Episode 077 | Conversation with Jordan Pinewww.PreneurMedia.tv
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way they kind of talk; but the principles, the structure of a direct-response piece isfundamentally the same.
Oh, yeah, I agree, and I don't think it has changed much in 100 years. When Istarted in the business, I started going back and
I've always been an avid reader;it comes with being a writer. Most writers like to read a lot as well, so I went backand I looked for pretty much every book that I could find on the topic.Some of these techniques and some of the fundamentals, they go back to ClaudeHopkins and guys that wrote at the turn of the last century
1920s, even beforethat, with regard to print and outdoor advertising, and the techniques they wereusing. So I read all of those books and it was remarkable to me how much thefundamentals have stayed the same.Just obviously, the involvingmedia has changed, but thefundamentals of how tostructure a pitch, how to dowhat this guy Kennedy called'salesmanship.' At the time,salesmanship in print; buttoday, salesmanship online or salesmanship in a televisioncommercial, how thosefundamentals haven't reallychanged.
I think you're absolutely right.So many people, when internetcame along, started thinking,
It's a whole new world out
there,” and kind of threw out a
lot of common-sense businessand marketing practices, whereit's just a different medium, justas you alluded to. How did youfall into direct-response? Howdid that come about?
I thought about four differentcareers. I started out, straight out of high school, I went into the military. I was asoldier, I served four years in the U.S. Army and then four years in the reserves,what we call the National Guard. I used the GI Bill and a program through theNational Guard to go to college, Rutgers University in New Jersey.I think a lot of guys coming out of the military probably fancy themselves, thatthey're going to be hostage rescue or work for the FBI or something. So while I wasinitially in college, I started working for a private investigation firm that was run bythree former FBI agents. After I learned what that's all about, I realized that thattotally wasn't the career path for me.Because most of what we did was sit on people's houses and do surveillance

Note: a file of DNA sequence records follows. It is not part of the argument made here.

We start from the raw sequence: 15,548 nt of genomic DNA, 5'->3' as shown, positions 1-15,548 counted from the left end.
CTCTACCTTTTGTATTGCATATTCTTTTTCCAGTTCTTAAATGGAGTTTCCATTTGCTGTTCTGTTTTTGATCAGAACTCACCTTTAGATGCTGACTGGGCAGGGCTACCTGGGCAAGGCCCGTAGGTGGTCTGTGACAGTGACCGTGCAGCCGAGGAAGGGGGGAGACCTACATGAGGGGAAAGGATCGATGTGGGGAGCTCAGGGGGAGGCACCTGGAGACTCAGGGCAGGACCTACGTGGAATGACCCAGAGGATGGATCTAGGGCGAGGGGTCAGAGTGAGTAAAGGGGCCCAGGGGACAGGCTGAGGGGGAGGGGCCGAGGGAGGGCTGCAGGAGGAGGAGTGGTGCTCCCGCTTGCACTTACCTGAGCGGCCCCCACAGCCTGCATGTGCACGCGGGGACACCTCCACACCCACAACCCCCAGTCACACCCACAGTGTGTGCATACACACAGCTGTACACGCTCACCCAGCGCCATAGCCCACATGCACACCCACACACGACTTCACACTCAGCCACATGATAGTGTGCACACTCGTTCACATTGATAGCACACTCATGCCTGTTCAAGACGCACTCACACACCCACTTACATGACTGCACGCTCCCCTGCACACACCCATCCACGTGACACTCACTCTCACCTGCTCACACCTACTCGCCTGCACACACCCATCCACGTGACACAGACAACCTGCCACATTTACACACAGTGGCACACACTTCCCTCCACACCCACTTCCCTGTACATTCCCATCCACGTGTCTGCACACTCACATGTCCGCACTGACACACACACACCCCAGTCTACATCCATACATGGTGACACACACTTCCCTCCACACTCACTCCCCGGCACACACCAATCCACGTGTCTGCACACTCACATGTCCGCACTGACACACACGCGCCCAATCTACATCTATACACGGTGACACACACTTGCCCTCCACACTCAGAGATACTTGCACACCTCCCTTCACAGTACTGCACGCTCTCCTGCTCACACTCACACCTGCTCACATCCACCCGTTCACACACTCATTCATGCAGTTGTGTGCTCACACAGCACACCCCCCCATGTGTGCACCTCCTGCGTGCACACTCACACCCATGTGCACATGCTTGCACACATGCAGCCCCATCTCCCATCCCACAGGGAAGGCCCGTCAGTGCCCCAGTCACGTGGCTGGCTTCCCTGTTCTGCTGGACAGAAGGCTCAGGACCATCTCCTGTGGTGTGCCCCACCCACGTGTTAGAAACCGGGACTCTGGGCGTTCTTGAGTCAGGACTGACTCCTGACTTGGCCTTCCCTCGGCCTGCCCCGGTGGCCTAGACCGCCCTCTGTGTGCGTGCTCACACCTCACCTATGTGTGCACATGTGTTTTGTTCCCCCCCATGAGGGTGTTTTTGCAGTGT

which is boring. My favorite was called the 'trash audit' where you can takesomeone's trash because trash put to the curb is 'in the public,' so you're allowed totake it. We take bags of trash back to the office and sort through it looking for incriminating documents. It wasn't glamorous work at all.
So it's actually a lot like it is in the movies?
Yeah, exactly. I was a criminal justice major for like half a semester, and then Irealized that that probably wasn't going to be the career path for me.
I said, “I'm awriter, I've always liked to write,” so I tried journalism. That really stuck. I basically